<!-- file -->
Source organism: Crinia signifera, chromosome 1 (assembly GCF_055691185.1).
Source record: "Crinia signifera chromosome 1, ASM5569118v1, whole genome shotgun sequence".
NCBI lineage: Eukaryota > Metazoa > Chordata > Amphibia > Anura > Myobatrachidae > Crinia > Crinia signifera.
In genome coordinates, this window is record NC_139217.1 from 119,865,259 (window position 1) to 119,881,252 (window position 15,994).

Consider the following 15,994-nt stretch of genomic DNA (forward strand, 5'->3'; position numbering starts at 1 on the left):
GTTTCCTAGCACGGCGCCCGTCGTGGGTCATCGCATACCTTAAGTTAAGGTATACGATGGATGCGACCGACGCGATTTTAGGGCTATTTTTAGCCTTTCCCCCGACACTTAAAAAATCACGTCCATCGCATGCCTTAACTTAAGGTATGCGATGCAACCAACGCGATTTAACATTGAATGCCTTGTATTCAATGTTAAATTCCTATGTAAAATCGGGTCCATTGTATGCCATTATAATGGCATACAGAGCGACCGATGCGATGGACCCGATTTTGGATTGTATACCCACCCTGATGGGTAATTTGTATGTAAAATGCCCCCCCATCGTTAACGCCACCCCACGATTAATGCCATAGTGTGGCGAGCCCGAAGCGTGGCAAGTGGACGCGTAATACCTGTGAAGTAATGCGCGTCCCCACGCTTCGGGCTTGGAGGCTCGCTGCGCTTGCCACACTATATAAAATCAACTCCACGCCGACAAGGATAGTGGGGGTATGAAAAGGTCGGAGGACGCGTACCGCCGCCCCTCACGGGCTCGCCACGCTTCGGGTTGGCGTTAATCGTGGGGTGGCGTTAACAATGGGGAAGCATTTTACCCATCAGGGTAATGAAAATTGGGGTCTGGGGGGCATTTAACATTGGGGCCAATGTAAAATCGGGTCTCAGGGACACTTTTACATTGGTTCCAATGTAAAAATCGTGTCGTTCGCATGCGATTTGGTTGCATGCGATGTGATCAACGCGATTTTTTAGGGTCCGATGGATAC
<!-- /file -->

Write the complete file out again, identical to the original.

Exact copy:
Source organism: Crinia signifera, chromosome 1 (assembly GCF_055691185.1).
Source record: "Crinia signifera chromosome 1, ASM5569118v1, whole genome shotgun sequence".
NCBI lineage: Eukaryota > Metazoa > Chordata > Amphibia > Anura > Myobatrachidae > Crinia > Crinia signifera.
In genome coordinates, this window is record NC_139217.1 from 119,865,259 (window position 1) to 119,881,252 (window position 15,994).

Consider the following 15,994-nt stretch of genomic DNA (forward strand, 5'->3'; position numbering starts at 1 on the left):
GTTTCCTAGCACGGCGCCCGTCGTGGGTCATCGCATACCTTAAGTTAAGGTATACGATGGATGCGACCGACGCGATTTTAGGGCTATTTTTAGCCTTTCCCCCGACACTTAAAAAATCACGTCCATCGCATGCCTTAACTTAAGGTATGCGATGCAACCAACGCGATTTAACATTGAATGCCTTGTATTCAATGTTAAATTCCTATGTAAAATCGGGTCCATTGTATGCCATTATAATGGCATACAGAGCGACCGATGCGATGGACCCGATTTTGGATTGTATACCCACCCTGATGGGTAATTTGTATGTAAAATGCCCCCCCATCGTTAACGCCACCCCACGATTAATGCCATAGTGTGGCGAGCCCGAAGCGTGGCAAGTGGACGCGTAATACCTGTGAAGTAATGCGCGTCCCCACGCTTCGGGCTTGGAGGCTCGCTGCGCTTGCCACACTATATAAAATCAACTCCACGCCGACAAGGATAGTGGGGGTATGAAAAGGTCGGAGGACGCGTACCGCCGCCCCTCACGGGCTCGCCACGCTTCGGGTTGGCGTTAATCGTGGGGTGGCGTTAACAATGGGGAAGCATTTTACCCATCAGGGTAATGAAAATTGGGGTCTGGGGGGCATTTAACATTGGGGCCAATGTAAAATCGGGTCTCAGGGACACTTTTACATTGGTTCCAATGTAAAAATCGTGTCGTTCGCATGCGATTTGGTTGCATGCGATGTGATCAACGCGATTTTTTAGGGTCCGATGGATAC